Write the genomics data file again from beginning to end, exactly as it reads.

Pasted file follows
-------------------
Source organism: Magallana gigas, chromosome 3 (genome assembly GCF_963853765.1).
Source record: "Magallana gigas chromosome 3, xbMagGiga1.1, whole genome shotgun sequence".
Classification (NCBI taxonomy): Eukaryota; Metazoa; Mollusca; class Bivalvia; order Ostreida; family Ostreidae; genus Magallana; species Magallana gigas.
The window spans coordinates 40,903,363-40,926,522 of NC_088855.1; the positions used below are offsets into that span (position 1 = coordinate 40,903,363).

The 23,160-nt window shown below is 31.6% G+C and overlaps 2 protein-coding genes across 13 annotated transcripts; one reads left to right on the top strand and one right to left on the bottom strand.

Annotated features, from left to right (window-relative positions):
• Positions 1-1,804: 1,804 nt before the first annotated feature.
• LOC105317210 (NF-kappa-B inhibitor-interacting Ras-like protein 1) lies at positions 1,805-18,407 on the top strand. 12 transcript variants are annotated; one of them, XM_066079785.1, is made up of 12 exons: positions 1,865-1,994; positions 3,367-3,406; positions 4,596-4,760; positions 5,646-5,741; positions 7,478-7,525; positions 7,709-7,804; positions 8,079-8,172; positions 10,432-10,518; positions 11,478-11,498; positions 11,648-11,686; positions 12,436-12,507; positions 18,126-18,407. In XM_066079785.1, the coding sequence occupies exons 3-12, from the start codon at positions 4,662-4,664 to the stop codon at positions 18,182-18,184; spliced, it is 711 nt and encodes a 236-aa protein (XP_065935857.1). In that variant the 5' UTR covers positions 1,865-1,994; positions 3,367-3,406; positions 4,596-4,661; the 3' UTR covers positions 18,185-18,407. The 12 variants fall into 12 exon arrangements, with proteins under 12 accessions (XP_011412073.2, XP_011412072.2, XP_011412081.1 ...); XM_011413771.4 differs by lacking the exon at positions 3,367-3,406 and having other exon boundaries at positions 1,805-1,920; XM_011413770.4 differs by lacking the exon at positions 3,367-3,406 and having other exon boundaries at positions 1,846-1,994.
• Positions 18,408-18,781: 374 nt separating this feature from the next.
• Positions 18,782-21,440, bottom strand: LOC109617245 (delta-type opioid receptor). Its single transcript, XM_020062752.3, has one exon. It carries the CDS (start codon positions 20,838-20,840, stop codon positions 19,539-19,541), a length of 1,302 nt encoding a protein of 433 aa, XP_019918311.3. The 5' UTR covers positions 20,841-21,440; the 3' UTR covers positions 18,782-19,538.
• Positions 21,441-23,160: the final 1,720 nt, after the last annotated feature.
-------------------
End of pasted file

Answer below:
Source organism: Magallana gigas, chromosome 3 (genome assembly GCF_963853765.1).
Source record: "Magallana gigas chromosome 3, xbMagGiga1.1, whole genome shotgun sequence".
Classification (NCBI taxonomy): Eukaryota; Metazoa; Mollusca; class Bivalvia; order Ostreida; family Ostreidae; genus Magallana; species Magallana gigas.
The window spans coordinates 40,903,363-40,926,522 of NC_088855.1; the positions used below are offsets into that span (position 1 = coordinate 40,903,363).

The 23,160-nt window shown below is 31.6% G+C and overlaps 2 protein-coding genes across 13 annotated transcripts; one reads left to right on the top strand and one right to left on the bottom strand.

Annotated features, from left to right (window-relative positions):
• Positions 1-1,804: 1,804 nt before the first annotated feature.
• LOC105317210 (NF-kappa-B inhibitor-interacting Ras-like protein 1) lies at positions 1,805-18,407 on the top strand. 12 transcript variants are annotated; one of them, XM_066079785.1, is made up of 12 exons: positions 1,865-1,994; positions 3,367-3,406; positions 4,596-4,760; positions 5,646-5,741; positions 7,478-7,525; positions 7,709-7,804; positions 8,079-8,172; positions 10,432-10,518; positions 11,478-11,498; positions 11,648-11,686; positions 12,436-12,507; positions 18,126-18,407. In XM_066079785.1, the coding sequence occupies exons 3-12, from the start codon at positions 4,662-4,664 to the stop codon at positions 18,182-18,184; spliced, it is 711 nt and encodes a 236-aa protein (XP_065935857.1). In that variant the 5' UTR covers positions 1,865-1,994; positions 3,367-3,406; positions 4,596-4,661; the 3' UTR covers positions 18,185-18,407. The 12 variants fall into 12 exon arrangements, with proteins under 12 accessions (XP_011412073.2, XP_011412072.2, XP_011412081.1 ...); XM_011413771.4 differs by lacking the exon at positions 3,367-3,406 and having other exon boundaries at positions 1,805-1,920; XM_011413770.4 differs by lacking the exon at positions 3,367-3,406 and having other exon boundaries at positions 1,846-1,994.
• Positions 18,408-18,781: 374 nt separating this feature from the next.
• Positions 18,782-21,440, bottom strand: LOC109617245 (delta-type opioid receptor). Its single transcript, XM_020062752.3, has one exon. It carries the CDS (start codon positions 20,838-20,840, stop codon positions 19,539-19,541), a length of 1,302 nt encoding a protein of 433 aa, XP_019918311.3. The 5' UTR covers positions 20,841-21,440; the 3' UTR covers positions 18,782-19,538.
• Positions 21,441-23,160: the final 1,720 nt, after the last annotated feature.